Southeastern train at Charlton station
Southeastern users will see rises on all fares

Weekly travelcards covering zone 3 are to hit £40 for the first time next year as the cost of rail travel in south-east London continues to rise.

While single bus, Tube and DLR fares have been frozen by mayor Sadiq Khan, the cost of other rail services will increase from January, along with travelcards and fare caps.

A week’s travel in zones 1-3 will cost £40 from January – an increase of 3.9%. The daily fare cap for zones 1-3 goes up 30p to £8.

ZonesDaily 2017Daily 2018Weekly 2017Weekly 2018
2-3, 3-4, 4-5, 5-6n/an/a£24.70£25.50
2-4, 3-5, 4-6n/an/a£27.30£28.20
2-5, 3-6n/an/a£32.80£33.90

Those who travel furthest are hit worst of all – a zone 1-6 travelcard or weekly cap goes up £2.10 to £62.30. The daily fare cap is up to £12.50 – a 4.2% increase.

Khan’s refusal to consider rezoning Woolwich so zone 3 tickets are valid means that many commuters there will be paying £49 for a week’s zone 1-4 travel from January, up £1.70 on this year’s fares. The daily cap is up 30p to £9.80.

Travellers who just use zones 1 and 2 will be paying a maximum of £34.10 per week, an increase of £1.10. The daily cap is up 20p to £6.80.

This means travellers from Woolwich can now save £3 per day, or nearly £15 a week, by taking a bus to North Greenwich and then using the Tube to central London rather than travelling by rail from Woolwich Arsenal and picking up the underground at Charing Cross or Cannon Street.

In January, Khan said he could have frozen travelcards and fare caps, but told ITV London that it would be “ridiculous and absurd” for the mayor to effectively subsidise private rail firms who were letting Londoners down.

TfL fares 2018
The full fares package for 2018. An example of a “through single” would be Charlton to Oxford Circus – a journey which involves both National Rail and TfL services passing through zone 1.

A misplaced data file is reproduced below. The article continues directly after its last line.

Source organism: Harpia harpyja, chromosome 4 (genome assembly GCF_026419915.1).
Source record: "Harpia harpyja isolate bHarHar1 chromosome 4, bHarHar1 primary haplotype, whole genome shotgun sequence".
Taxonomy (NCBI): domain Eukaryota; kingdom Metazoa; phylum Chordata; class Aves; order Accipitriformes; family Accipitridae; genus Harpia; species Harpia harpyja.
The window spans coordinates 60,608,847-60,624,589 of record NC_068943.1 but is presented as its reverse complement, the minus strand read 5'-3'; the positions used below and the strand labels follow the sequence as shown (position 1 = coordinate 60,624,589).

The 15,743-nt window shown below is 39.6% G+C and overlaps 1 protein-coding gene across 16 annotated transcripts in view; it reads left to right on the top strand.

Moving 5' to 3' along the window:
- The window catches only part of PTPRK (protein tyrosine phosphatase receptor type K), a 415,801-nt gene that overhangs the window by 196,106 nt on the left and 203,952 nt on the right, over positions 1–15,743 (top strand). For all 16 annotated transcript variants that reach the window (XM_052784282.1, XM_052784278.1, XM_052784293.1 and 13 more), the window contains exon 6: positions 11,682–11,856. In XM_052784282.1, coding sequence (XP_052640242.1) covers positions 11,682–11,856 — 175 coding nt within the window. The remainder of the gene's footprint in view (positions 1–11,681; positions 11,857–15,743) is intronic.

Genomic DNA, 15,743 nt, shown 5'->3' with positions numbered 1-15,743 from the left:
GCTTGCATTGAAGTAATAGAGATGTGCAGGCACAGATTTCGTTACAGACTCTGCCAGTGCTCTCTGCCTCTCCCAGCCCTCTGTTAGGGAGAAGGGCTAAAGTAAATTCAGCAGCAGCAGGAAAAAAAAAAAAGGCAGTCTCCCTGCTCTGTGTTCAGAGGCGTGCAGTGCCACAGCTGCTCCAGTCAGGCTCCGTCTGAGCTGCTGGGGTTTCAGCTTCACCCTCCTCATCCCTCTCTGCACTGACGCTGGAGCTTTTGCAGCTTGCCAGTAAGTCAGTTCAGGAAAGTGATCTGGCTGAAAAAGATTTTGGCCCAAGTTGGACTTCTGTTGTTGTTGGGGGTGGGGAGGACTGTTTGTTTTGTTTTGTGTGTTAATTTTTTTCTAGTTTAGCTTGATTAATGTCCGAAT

Single fares on Southeastern, Thameslink and Southern services are mostly up by 10p. Single tickets on London Overground, the Tube, Docklands Light Railway and TfL Rail are frozen.

One of the side effects of the fare freeze means is that many National Rail travellers – particularly in south London – will be paying far more for their travel than their equivalents on TfL’s fare scale, which covers many north-of-the-Thames rail routes.

A single peak-time fare from Upminster to Canary Wharf (zone 6 to zone 2) will stay at £2.80 because Upminster’s fares are controlled by TfL – but the south-of-the-river equivalent, from Erith to Canary Wharf, rises to £4.30. Off-peak, the Upminster fare stays at just £1.50, but the Erith fare will be £2.90.

The combined effect of the partial fare freeze and the Government cutting its grant to TfL is currently resulting in cuts to bus services, while plans to buy more trains for the Jubilee Line have been effectively cancelled.

The new year will bring some relief for SE London’s commuters, though – works to revamp London Bridge to accommodate new north-south Thameslink services will be finished early in the year, while Crossrail services from Abbey Wood, Woolwich and Canary Wharf are due to begin in December. Test trains are already running.

A new franchise for SE London and Kent rail services is also due to start in December 2018, following transport secretary Chris Grayling blocking moves by TfL to take over SE London’s rail services last year. Southeastern is among the bidders, but the winning operator has not yet been announced.